While these are programming and ticketing choices that have been identified as areas of opportunity for a large number of arts and cultural organizations, there was an additional area of growth Finley and Sathe mentioned that left me wanting to know more:

At CPO, new and unusual settings were found and facilitated both the renewal of traditional repertoire and the introduction of new works. New business focused on joint community programming initiatives, whereby revenues and expenses could be split between CPO and a community group such as the Rotary Club or the South Asian Association. The Orchestra found an immediate new revenue opportunity within services it had historically undervalued.

I was curious to know how this manifested. It sounds like Rotary or South Asian Association were co-sponsoring or partnering with CPO on producing new and traditional works in novel locations, but I wanted to know more about how the programming was executed, what attendance was like, if there was revenue sharing between CPO and the community organizations. Basically, all the stuff an arts administration and policy nerd gets excited by.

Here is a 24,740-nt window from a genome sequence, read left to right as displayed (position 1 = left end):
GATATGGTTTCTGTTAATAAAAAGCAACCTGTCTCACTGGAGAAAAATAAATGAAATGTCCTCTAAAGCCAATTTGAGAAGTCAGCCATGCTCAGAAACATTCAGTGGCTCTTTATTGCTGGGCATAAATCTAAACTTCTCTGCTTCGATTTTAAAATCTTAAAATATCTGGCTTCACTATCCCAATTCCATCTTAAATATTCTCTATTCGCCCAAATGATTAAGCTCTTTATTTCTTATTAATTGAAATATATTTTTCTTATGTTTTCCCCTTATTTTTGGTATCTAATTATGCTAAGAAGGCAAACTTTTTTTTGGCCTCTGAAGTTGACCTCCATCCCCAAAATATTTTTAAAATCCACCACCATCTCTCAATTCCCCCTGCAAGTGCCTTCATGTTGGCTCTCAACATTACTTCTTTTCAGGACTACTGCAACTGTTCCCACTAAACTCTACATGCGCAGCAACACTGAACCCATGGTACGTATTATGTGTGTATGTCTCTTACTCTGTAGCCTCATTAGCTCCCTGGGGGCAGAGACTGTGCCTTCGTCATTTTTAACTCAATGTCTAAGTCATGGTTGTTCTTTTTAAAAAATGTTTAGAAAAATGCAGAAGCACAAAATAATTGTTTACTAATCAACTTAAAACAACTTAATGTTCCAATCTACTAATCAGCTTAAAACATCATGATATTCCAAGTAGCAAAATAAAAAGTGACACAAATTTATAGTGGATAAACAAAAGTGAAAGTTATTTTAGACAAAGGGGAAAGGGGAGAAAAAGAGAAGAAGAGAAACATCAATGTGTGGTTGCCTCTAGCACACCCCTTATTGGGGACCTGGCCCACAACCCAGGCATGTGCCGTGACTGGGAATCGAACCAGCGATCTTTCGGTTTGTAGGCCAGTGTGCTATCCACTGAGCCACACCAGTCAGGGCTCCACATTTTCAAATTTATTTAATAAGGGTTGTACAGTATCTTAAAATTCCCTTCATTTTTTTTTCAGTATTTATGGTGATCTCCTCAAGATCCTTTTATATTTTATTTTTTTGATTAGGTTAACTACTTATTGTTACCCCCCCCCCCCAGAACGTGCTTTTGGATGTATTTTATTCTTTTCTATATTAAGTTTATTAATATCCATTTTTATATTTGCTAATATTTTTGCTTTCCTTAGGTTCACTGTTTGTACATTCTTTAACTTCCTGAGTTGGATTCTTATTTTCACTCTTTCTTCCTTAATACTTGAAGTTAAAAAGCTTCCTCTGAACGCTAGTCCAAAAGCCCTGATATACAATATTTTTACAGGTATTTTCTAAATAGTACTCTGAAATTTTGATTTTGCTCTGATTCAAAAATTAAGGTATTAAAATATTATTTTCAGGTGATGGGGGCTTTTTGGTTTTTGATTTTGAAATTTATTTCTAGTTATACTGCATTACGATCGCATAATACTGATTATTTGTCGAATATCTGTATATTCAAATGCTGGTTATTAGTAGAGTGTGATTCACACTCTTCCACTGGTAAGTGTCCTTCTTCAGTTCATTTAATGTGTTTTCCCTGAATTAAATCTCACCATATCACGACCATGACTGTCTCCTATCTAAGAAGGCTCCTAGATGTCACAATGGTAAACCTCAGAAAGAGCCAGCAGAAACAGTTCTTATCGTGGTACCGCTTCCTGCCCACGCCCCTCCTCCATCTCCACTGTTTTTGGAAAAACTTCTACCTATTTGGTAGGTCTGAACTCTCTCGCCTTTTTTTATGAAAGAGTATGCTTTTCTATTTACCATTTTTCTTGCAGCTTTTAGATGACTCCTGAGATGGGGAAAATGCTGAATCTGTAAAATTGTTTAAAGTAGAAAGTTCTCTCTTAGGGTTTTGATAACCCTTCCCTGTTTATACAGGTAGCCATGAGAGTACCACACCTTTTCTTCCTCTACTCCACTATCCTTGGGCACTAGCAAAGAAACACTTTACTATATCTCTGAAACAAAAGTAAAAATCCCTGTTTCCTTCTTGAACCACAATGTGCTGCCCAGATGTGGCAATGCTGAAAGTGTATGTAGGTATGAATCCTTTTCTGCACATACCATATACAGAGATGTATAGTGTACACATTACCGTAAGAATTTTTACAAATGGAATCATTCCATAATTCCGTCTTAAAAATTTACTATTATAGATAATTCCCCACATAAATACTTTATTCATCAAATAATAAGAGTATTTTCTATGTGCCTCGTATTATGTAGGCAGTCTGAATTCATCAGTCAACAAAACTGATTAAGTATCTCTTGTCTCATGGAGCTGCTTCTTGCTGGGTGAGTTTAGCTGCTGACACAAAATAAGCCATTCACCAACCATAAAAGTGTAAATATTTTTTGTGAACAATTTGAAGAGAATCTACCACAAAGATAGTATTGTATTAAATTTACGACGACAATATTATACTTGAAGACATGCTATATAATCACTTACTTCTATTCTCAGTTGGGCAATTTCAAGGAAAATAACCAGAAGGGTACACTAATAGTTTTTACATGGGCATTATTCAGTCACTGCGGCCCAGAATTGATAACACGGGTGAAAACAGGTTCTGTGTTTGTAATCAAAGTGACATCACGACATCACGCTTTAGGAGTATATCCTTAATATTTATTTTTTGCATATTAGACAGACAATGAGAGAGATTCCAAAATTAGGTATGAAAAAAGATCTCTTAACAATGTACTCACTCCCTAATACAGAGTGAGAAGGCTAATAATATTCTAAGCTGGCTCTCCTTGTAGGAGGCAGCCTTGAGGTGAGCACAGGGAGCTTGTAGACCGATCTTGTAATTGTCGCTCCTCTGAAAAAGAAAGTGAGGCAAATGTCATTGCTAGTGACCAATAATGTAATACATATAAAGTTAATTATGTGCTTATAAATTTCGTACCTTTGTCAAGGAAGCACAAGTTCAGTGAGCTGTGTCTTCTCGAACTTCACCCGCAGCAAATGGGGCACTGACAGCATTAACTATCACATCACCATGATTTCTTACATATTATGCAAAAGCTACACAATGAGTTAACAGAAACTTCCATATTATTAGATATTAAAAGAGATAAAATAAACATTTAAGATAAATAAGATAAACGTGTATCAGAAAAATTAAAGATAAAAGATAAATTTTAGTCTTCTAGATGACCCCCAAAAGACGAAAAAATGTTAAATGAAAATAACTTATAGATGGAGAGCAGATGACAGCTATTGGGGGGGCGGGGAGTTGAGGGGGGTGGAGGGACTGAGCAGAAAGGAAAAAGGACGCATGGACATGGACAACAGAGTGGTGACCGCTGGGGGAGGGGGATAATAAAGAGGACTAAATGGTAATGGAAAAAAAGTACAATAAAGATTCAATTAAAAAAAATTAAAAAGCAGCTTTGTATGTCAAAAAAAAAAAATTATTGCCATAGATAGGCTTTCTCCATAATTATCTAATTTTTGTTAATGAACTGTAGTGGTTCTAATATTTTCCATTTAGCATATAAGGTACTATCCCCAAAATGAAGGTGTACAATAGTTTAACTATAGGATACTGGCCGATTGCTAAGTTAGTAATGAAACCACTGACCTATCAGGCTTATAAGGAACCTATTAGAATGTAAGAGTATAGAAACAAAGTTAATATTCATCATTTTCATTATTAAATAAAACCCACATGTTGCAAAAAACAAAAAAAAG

Another major point touched upon in the case study was both organization’s attempts to stabilize the cycle of engaging in capitalization campaigns, spending the money, then engaging in another campaign, all in the face of decreasing donations and funding. Especially while faced with the impacts of Covid. One of the things they did was outsource administrative functions to third party services providers with far more expertise which apparently saw a great deal of cost savings. When I first read the post, I thought perhaps both organizations had consolidated their back office functions in partnership with each other, but that doesn’t seem to be the case.